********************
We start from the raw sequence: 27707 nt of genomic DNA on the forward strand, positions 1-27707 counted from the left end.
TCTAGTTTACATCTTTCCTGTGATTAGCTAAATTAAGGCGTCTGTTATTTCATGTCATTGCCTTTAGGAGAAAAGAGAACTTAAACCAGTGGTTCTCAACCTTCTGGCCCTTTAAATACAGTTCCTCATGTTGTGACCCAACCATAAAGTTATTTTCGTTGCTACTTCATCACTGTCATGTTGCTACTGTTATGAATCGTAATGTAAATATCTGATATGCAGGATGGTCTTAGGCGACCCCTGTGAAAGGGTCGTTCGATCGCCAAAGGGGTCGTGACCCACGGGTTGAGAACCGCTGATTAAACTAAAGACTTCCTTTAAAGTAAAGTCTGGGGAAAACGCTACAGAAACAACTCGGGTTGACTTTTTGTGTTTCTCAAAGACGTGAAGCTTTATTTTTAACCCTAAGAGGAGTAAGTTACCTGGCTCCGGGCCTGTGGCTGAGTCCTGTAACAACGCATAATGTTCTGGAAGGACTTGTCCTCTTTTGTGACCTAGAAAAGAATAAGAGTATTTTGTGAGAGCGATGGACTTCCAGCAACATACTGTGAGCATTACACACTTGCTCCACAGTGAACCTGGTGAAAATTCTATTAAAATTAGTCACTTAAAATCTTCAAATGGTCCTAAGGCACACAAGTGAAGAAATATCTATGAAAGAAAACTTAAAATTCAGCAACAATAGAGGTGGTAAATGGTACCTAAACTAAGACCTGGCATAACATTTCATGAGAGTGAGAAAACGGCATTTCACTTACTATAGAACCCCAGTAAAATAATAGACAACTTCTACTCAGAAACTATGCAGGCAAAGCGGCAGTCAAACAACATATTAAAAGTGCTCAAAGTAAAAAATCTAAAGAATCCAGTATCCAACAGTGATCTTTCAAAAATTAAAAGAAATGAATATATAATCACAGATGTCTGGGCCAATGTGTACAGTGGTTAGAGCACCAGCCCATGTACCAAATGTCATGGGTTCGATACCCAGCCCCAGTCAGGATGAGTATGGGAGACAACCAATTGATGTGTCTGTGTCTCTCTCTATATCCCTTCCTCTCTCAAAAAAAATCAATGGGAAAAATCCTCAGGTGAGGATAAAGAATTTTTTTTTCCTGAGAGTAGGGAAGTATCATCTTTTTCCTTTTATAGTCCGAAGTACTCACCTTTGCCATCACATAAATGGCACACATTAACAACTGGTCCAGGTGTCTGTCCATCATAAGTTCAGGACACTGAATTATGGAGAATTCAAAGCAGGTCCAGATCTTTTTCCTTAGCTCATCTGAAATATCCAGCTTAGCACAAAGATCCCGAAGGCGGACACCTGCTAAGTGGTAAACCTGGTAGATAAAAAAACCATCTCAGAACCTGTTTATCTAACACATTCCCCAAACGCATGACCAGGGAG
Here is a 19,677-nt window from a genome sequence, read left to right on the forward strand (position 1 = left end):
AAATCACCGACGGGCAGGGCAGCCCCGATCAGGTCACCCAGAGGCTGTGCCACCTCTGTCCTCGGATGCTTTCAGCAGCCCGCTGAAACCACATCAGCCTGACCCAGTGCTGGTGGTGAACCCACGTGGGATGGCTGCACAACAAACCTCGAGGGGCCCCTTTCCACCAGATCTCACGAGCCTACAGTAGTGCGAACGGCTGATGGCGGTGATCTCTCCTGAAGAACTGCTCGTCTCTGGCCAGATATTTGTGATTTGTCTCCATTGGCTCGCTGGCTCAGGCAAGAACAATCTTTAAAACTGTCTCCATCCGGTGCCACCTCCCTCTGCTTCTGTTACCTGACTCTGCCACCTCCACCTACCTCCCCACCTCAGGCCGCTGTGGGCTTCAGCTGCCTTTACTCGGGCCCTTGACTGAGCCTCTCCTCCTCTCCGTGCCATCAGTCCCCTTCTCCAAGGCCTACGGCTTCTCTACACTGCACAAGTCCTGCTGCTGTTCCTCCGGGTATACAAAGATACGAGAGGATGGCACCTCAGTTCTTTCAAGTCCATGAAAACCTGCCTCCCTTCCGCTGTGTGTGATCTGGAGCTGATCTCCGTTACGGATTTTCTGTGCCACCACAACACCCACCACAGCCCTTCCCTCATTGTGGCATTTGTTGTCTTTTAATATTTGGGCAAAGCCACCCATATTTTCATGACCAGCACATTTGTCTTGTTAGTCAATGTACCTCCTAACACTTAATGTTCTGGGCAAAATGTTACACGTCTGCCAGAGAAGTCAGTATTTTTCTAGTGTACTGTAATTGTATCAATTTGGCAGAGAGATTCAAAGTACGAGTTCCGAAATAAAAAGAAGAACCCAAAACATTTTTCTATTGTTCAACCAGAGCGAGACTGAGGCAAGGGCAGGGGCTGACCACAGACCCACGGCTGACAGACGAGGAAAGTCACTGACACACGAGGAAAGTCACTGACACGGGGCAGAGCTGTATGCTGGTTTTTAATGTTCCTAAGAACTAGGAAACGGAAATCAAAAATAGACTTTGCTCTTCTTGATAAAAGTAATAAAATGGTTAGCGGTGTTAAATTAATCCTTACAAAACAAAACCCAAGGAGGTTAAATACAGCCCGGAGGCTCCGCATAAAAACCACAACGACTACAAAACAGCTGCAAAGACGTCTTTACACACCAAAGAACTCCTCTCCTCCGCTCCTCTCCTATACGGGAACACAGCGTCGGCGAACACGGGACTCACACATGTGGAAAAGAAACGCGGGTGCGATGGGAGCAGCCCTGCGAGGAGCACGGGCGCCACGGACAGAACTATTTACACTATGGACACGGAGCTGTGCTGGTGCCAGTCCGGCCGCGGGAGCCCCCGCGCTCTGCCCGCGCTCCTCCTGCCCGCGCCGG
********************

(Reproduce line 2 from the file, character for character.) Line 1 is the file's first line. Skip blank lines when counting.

TCTAGTTTACATCTTTCCTGTGATTAGCTAAATTAAGGCGTCTGTTATTTCATGTCATTGCCTTTAGGAGAAAAGAGAACTTAAACCAGTGGTTCTCAACCTTCTGGCCCTTTAAATACAGTTCCTCATGTTGTGACCCAACCATAAAGTTATTTTCGTTGCTACTTCATCACTGTCATGTTGCTACTGTTATGAATCGTAATGTAAATATCTGATATGCAGGATGGTCTTAGGCGACCCCTGTGAAAGGGTCGTTCGATCGCCAAAGGGGTCGTGACCCACGGGTTGAGAACCGCTGATTAAACTAAAGACTTCCTTTAAAGTAAAGTCTGGGGAAAACGCTACAGAAACAACTCGGGTTGACTTTTTGTGTTTCTCAAAGACGTGAAGCTTTATTTTTAACCCTAAGAGGAGTAAGTTACCTGGCTCCGGGCCTGTGGCTGAGTCCTGTAACAACGCATAATGTTCTGGAAGGACTTGTCCTCTTTTGTGACCTAGAAAAGAATAAGAGTATTTTGTGAGAGCGATGGACTTCCAGCAACATACTGTGAGCATTACACACTTGCTCCACAGTGAACCTGGTGAAAATTCTATTAAAATTAGTCACTTAAAATCTTCAAATGGTCCTAAGGCACACAAGTGAAGAAATATCTATGAAAGAAAACTTAAAATTCAGCAACAATAGAGGTGGTAAATGGTACCTAAACTAAGACCTGGCATAACATTTCATGAGAGTGAGAAAACGGCATTTCACTTACTATAGAACCCCAGTAAAATAATAGACAACTTCTACTCAGAAACTATGCAGGCAAAGCGGCAGTCAAACAACATATTAAAAGTGCTCAAAGTAAAAAATCTAAAGAATCCAGTATCCAACAGTGATCTTTCAAAAATTAAAAGAAATGAATATATAATCACAGATGTCTGGGCCAATGTGTACAGTGGTTAGAGCACCAGCCCATGTACCAAATGTCATGGGTTCGATACCCAGCCCCAGTCAGGATGAGTATGGGAGACAACCAATTGATGTGTCTGTGTCTCTCTCTATATCCCTTCCTCTCTCAAAAAAAATCAATGGGAAAAATCCTCAGGTGAGGATAAAGAATTTTTTTTTCCTGAGAGTAGGGAAGTATCATCTTTTTCCTTTTATAGTCCGAAGTACTCACCTTTGCCATCACATAAATGGCACACATTAACAACTGGTCCAGGTGTCTGTCCATCATAAGTTCAGGACACTGAATTATGGAGAATTCAAAGCAGGTCCAGATCTTTTTCCTTAGCTCATCTGAAATATCCAGCTTAGCACAAAGATCCCGAAGGCGGACACCTGCTAAGTGGTAAACCTGGTAGATAAAAAAACCATCTCAGAACCTGTTTATCTAACACATTCCCCAAACGCATGACCAGGGAG